The forgotten heroes
Images seen in the article were googled and embedded by TW
The massacre of 600 policemen by the LTTE over two and half decades ago in the Eastern theatre of conflict is today erased from the memory of many. The policemen surrendered to the LTTE who had surrounded their police stations on the orders of the top, on the understanding that no harm would befall them. But what occurred was a mind boggling act of barbarism when these policemen were lined up and mowed down. Yesterday, according to an account in an English daily one of the survivors of this massacre together with his family members staged a hunger strike at the site itself in Thirukkovil demanding his reinstatement in the service.
In the process he laid bare his heart out expressing his bitter resentment at what is certainly a very glaring paradox. Said he: “I served the country but I have no employment today. But the person who gave orders to shoot and kill us, the former LTTE Eastern Commander Vinayagamurthy Muralitharan alias Karuna Amman is free and happy today. In this situation I demand justice, requesting my reinstatement as a police officer. He alleges that his service was terminated as an act of political revenge in 2013.
Today, nobody appears to remember this horrendous massacre of these 600 policemen. Not even those great patriots who are only concerned about the rana viruwas being taken into custody for acts of crime. No mention is made of this monumental sacrifice during the victory parades over the years nor a minute’s silence observed in their honour. There is a present tendency to exclude policemen from the ranks of war heroes overlooking the fact that they played not an inconsiderable role in the war effort more often than not, as the Thirukkovil massacre shows, standing in the first line of defence. It is these policemen who were in the forefront of at least enforcing a semblance of civil authority in the war ravaged areas where the LTTE ruled the roost. It must be galling for this massacre survivor to harbour the knowledge that the Chief Executioner had not only escaped punishment for his crime but also went places as a Government Minister and an office bearer of a main Sinhala political party who not only enjoyed the perks and privilege of his office but also waited upon and saluted by policemen.
Wimal Weerawansa, Dullas Alahapperuma and Dinesh Gunawardena who weep buckets for our war heroes and gush forth patriotism in their torrents apparently saw nothing wrong in hob nobbing and rubbing shoulders with this Chief Executioner as a government Minister. Nor do these policemen merit even a passing mention from likes of Ven. Bengamuwe Nalaka and Dr. Gunadasa Amarasekera who have a fixation on the war heroes. We say this because Karuna Amman was not only behind the Thrukkovil massacre but also masterminded the attack on the sacred Sri Dalada Maligawa and the massacres at the Jayashri Maha Bodhi not to mention the gunning down of a bus load of samaneras in Arantalawa.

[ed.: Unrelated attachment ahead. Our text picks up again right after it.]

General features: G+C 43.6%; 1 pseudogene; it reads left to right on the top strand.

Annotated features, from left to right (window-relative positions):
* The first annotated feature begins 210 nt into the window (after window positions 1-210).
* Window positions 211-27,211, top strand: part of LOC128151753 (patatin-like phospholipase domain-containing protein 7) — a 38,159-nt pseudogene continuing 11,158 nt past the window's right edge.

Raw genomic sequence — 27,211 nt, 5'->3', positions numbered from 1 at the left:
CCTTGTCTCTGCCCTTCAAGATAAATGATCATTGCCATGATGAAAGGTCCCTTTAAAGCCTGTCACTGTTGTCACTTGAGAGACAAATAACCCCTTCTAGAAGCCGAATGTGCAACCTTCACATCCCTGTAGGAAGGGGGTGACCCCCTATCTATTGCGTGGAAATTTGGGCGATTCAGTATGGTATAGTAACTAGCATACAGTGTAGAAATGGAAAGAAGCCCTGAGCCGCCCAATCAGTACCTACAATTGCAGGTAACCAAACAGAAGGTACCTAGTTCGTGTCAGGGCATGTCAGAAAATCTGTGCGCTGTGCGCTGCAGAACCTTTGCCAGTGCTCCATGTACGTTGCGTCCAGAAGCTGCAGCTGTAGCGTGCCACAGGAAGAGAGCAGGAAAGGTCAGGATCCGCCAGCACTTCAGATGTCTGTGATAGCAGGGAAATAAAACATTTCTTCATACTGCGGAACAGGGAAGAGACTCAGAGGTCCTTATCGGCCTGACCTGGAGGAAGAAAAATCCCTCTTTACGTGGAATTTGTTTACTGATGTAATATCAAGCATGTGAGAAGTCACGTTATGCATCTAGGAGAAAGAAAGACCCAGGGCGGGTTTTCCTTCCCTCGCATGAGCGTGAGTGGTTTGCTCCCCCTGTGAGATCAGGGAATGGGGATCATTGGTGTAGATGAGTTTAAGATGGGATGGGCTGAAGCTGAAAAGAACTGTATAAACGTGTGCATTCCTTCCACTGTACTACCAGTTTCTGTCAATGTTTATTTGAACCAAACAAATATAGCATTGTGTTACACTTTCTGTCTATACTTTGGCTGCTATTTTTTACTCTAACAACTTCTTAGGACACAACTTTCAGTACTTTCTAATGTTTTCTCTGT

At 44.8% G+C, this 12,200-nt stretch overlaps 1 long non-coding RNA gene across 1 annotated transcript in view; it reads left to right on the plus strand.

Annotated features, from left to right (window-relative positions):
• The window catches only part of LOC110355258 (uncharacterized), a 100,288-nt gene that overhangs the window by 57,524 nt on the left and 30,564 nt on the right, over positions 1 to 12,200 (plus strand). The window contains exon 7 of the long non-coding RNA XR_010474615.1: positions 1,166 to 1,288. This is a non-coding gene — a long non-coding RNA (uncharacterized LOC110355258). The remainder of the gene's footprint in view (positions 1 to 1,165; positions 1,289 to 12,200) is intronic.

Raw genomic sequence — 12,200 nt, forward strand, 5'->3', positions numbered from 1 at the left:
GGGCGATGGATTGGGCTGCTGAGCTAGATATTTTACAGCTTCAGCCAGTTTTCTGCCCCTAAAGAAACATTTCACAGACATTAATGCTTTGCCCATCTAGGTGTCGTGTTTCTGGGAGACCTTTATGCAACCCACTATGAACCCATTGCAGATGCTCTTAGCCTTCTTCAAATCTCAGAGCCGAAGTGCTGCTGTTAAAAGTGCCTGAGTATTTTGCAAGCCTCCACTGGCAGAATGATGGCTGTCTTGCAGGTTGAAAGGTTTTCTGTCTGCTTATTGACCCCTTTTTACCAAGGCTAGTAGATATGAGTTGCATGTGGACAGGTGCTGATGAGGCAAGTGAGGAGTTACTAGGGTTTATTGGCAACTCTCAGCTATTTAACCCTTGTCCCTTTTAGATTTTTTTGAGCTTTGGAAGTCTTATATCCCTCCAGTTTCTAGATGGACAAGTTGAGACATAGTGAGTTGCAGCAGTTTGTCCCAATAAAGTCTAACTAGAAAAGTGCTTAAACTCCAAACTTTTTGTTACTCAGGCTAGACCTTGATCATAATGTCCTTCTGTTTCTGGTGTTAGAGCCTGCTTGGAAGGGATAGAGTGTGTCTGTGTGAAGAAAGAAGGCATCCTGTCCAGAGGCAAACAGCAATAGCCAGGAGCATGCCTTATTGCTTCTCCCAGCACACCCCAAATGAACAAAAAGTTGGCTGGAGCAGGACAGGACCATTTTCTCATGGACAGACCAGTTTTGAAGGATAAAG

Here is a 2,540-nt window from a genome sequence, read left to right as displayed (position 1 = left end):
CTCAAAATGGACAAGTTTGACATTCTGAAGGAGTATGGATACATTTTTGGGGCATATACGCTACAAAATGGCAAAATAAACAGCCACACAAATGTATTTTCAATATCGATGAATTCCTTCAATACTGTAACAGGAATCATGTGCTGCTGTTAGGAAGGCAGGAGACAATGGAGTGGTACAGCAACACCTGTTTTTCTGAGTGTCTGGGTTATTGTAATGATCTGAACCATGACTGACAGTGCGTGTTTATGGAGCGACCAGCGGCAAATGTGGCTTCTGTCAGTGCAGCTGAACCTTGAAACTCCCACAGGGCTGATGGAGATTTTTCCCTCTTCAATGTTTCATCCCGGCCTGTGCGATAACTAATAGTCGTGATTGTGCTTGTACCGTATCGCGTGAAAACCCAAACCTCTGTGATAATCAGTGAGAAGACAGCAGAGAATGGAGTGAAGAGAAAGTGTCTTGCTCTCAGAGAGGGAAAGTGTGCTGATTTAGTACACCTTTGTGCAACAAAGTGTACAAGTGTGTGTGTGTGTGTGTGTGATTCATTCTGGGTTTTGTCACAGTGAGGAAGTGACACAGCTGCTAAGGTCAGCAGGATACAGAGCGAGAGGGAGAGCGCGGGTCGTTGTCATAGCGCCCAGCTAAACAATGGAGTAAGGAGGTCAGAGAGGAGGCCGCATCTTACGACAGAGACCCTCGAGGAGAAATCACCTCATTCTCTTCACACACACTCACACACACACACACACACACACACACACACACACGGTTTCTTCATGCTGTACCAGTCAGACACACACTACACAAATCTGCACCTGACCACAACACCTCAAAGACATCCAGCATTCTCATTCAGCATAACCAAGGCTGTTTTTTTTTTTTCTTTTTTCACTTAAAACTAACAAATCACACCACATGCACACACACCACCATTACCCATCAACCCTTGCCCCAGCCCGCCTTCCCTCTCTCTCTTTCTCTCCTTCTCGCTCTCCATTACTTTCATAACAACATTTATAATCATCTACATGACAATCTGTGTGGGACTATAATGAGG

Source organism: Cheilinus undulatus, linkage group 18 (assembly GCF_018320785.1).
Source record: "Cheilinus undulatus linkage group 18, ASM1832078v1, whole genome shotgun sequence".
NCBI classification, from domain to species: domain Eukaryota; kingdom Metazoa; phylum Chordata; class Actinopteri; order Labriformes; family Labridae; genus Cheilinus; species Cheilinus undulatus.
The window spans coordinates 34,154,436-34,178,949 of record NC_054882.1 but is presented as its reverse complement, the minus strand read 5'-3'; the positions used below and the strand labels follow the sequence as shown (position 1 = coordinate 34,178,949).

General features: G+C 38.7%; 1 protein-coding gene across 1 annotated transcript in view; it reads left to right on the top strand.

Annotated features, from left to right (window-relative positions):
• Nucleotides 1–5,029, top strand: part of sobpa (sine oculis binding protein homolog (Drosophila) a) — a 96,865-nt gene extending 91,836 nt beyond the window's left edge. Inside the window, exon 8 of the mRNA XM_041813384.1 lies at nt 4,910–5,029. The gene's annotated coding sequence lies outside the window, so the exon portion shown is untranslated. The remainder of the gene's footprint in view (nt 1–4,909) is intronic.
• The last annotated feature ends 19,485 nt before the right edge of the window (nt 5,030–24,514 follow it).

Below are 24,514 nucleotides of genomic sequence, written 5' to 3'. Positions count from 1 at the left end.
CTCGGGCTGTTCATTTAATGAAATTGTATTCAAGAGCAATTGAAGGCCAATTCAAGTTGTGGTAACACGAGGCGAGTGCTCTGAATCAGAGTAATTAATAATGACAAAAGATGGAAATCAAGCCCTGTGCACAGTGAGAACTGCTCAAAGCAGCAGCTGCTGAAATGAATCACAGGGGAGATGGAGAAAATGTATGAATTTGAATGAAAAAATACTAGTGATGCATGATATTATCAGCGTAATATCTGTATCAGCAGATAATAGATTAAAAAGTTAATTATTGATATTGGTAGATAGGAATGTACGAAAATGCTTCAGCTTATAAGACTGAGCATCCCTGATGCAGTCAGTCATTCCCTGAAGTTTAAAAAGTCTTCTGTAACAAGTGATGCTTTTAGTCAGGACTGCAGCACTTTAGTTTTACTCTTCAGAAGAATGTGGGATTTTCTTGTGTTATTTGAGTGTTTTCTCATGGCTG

The government should take all measures to look into the welfare of the families of these soldiers who paid the supreme sacrifice just like their military colleagues in the defence of the nation. We are not aware of the age of the survivor on hunger strike. But if he still has time left before his due retirement he should be reabsorbed into the police service in whatever capacity and ameliorate the hardship of his family. Not only that a monument should be erected, if not already there, incorporating the names of all the policemen who laid down their lives in that tragedy and the day (June 11, 1990) of the massacre should be reserved each year for a special commemoration of these valiant men.
TW’s PS: karuna was also behind the massacres in two Kattankudy Mosques and Saddam Hussain Village of Eravur in 1990.
The low at Lord’s
It was a reported that the Sri Lankan Cricket team had removed the Lion flag strung across a section of the balcony of the Lord’s cricket grounds hosting the third test against England as a mark of protest against an umpiring error that deprived the visitors of a vital wicket at a vital stage of the game. This is certainly is a juvenile form of protest.
To begin with, the umpire concerned was a third country umpire, although white, and a signaled the no ball (the error) as he saw it. The removal of the Lion flag from the dressing room balcony of the host country is to suggest that it was a protest against the host country which deprived Sri Lanka of a wicket, overlooking the fact that no England player had a hand in the incident and the umpire concerned was an outsider. The matter (no ball error) had already been officially reported to the Match Referee and the matter should have ended there instead of the team or management resorting to petty acts. On the other hand Lord’s after all is the Headquarters of Cricket and witnessing the Lion flag on the famous balcony should have give much pride to all Sri Lankans. Its unwarranted removal is certainly not cricket.
TW’s PS: So much for our flag carriers.
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